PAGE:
So pray. Pray with a full and open heart. Sing out your praise, weep your worries, let your hopes and dreams be carried out into the world by the Holy Spirit. But whatever you do, pray it and pray it without fear. For in God is all life and all love. And in God all of our prayers may find their true home.

God is Very Near You

The Fifth Sunday after Pentecost
Proper 10
July 14th, 2019

Today’s readings are:
Deuteronomy 30:9-14
Psalm 25:1-9
Colossians 1:1-14
Luke 10:25-37

Click here to access these readings.

            Our reading from Deuteronomy this morning reminds me of how you find good pizza in New Jersey. It’s true. Often, when you’re looking for the best food you go to the best (and that means fanciest) restaurant, right? If you want great Italian food in general, there are a lot of places in New Jersey with cloth napkins and waiters with black bow ties and where you’ll pay, at least, $20 for a plate of spaghetti. Or, when you want a good steak, you’re not going to go to a fast food restaurant and pick something off the menu; you’re going to go to a nice place on a special day like your anniversary. And you’ll get a good cut of beef.

            But if you want a good pizza, you don’t need to go far. I think the best pizza in the world is out of a place called Joe’s Pizzarea in Flemington, New Jersey. It’s a little shop in a strip mall tucked away behind a supermarket where I worked as a kid. And they have the best pizza in the world (and the best cheese-steaks). Helene, though, disagrees. She likes a place in the strip mall in her town, in Middletown NJ, also near a supermarket and of the same, tiny size. These are the guys who, when they heard that Helene’s dad had died, gave us five or six free pizzas because “Lou was such an awesome guy.” You don’t need to go into New York City to find good pizza, and you don’t have to go to a fancy restaurant. These local shops know it best.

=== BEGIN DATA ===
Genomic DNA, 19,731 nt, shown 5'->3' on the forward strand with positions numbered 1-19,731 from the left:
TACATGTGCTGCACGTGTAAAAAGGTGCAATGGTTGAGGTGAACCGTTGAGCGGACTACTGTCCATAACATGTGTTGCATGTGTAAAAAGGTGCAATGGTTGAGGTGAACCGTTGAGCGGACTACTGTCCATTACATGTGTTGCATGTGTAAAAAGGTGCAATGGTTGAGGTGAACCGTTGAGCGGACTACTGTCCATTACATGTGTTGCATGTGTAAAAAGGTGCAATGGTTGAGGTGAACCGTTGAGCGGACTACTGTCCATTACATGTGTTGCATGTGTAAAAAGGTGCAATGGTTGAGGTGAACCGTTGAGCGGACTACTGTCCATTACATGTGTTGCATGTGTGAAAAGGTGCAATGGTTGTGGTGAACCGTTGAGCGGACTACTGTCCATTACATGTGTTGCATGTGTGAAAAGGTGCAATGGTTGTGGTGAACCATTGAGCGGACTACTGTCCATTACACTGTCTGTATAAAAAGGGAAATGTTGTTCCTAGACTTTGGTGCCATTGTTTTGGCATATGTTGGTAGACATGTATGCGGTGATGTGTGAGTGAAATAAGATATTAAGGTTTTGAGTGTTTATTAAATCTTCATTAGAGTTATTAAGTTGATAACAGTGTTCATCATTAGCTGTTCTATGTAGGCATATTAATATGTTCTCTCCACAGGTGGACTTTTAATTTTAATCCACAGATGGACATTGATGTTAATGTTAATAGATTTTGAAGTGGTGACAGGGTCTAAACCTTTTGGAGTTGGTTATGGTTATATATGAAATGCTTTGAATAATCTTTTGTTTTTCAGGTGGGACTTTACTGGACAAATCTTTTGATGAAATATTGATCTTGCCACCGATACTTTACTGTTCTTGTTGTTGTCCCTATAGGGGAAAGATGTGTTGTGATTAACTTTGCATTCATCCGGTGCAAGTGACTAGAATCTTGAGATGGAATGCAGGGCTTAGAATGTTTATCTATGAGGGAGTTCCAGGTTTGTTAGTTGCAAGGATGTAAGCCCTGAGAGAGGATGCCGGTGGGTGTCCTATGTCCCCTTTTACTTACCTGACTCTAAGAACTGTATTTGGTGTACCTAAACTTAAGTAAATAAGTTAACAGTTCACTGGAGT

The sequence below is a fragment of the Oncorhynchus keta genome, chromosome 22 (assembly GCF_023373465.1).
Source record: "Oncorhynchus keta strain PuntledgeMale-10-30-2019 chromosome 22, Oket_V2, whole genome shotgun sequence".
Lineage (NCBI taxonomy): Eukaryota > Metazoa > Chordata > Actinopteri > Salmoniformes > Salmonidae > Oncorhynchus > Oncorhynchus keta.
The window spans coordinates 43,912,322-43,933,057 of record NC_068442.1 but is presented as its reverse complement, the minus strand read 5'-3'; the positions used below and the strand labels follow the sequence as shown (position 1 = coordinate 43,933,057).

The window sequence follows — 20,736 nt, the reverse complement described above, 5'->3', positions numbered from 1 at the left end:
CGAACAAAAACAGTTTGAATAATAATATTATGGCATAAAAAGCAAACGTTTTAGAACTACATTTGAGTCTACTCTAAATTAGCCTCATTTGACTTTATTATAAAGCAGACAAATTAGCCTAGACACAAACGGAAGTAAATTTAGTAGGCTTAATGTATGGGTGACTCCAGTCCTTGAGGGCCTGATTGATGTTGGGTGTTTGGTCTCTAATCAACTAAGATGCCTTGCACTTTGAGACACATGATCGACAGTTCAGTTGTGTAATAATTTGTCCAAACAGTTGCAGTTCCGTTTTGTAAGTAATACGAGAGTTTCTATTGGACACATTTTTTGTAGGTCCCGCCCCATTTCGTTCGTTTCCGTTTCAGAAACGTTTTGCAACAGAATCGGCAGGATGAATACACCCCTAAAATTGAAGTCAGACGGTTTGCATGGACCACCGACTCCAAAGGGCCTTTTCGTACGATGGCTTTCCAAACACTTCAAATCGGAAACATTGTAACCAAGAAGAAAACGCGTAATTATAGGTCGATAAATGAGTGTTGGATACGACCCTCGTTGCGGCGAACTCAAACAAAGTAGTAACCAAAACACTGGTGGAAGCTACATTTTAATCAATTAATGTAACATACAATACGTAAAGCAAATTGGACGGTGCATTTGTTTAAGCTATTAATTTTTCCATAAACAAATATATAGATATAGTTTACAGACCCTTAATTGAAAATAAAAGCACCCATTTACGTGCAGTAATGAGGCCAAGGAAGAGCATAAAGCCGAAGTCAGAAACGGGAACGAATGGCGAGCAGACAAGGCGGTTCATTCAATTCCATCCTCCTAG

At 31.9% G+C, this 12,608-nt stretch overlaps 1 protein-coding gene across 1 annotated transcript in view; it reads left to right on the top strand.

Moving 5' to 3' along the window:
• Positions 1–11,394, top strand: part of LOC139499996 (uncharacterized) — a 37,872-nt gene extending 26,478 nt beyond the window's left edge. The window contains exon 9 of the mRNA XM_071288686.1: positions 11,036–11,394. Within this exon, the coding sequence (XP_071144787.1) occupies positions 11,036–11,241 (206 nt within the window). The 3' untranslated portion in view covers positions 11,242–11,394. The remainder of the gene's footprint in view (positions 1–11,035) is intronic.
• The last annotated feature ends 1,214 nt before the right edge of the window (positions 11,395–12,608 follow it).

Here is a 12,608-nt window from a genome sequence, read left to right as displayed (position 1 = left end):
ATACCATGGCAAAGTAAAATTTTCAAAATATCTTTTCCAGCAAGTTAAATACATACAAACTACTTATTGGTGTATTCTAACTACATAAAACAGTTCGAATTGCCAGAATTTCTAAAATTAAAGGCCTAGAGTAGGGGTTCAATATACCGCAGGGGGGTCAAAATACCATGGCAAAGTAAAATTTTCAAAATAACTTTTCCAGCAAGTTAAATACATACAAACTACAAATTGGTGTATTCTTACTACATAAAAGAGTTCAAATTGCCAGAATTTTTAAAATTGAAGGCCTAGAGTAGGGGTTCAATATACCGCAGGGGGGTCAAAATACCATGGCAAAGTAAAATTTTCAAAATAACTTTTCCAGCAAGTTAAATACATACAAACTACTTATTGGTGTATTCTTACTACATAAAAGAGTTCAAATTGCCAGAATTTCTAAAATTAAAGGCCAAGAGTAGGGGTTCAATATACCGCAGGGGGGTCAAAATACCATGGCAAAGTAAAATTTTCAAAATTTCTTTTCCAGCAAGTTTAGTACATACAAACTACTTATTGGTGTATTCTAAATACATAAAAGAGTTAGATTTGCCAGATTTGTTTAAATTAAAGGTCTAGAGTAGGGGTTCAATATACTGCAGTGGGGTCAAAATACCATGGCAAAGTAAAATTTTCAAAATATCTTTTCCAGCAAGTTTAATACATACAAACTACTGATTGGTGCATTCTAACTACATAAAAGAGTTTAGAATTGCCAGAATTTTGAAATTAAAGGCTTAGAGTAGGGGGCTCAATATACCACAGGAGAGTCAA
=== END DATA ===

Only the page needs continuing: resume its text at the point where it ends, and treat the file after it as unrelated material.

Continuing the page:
Our reading in Deuteronomy is saying just this same sorta thing, though here we’re not talking about pizza but about God’s love. We desire God’s love. We long for it and hope for it like a man from New Jersey desires some good pizza, or a woman from the shore longs for good seafood, or someone from the great plains dreams of long, waving fields of grass, or when you’re out on a business trip and all you want to do is sleep in your own bed. And when we are out in the world, and we wonder how to act, and we say to ourselves: should I speak up? Should I keep my mouth shut? Should I take the job? Should I move to be near my grandkids? And we lift our eyes up to God and we say: “God, what should I do? Please, give me your commandments. Send me your love, your love that I long for every day and every night.”

            And what we hear in Deuteronomy this morning is, hey, you don’t have to go to New York City to find a good piece of pizza. When you want to hear a word from God, you don’t have to go up to heaven so you can listen in on the talk of angels and God Almighty. You don’t have to go across the sea to learn from a guru on a mountaintop. For the Word is very near you: it is in your mouth and in your heart to observe. And what this means is that we have God’s word, God’s answer to our questions and our longings and our hopes, right here. And not just here in at St. James, but that God is speaking to us, individually, in each of our hearts and in each of our prayers. So be with God in our questions. Talk to God about our hopes and dreams. Long for God in thought, word, and deed, and you shall find him beside you.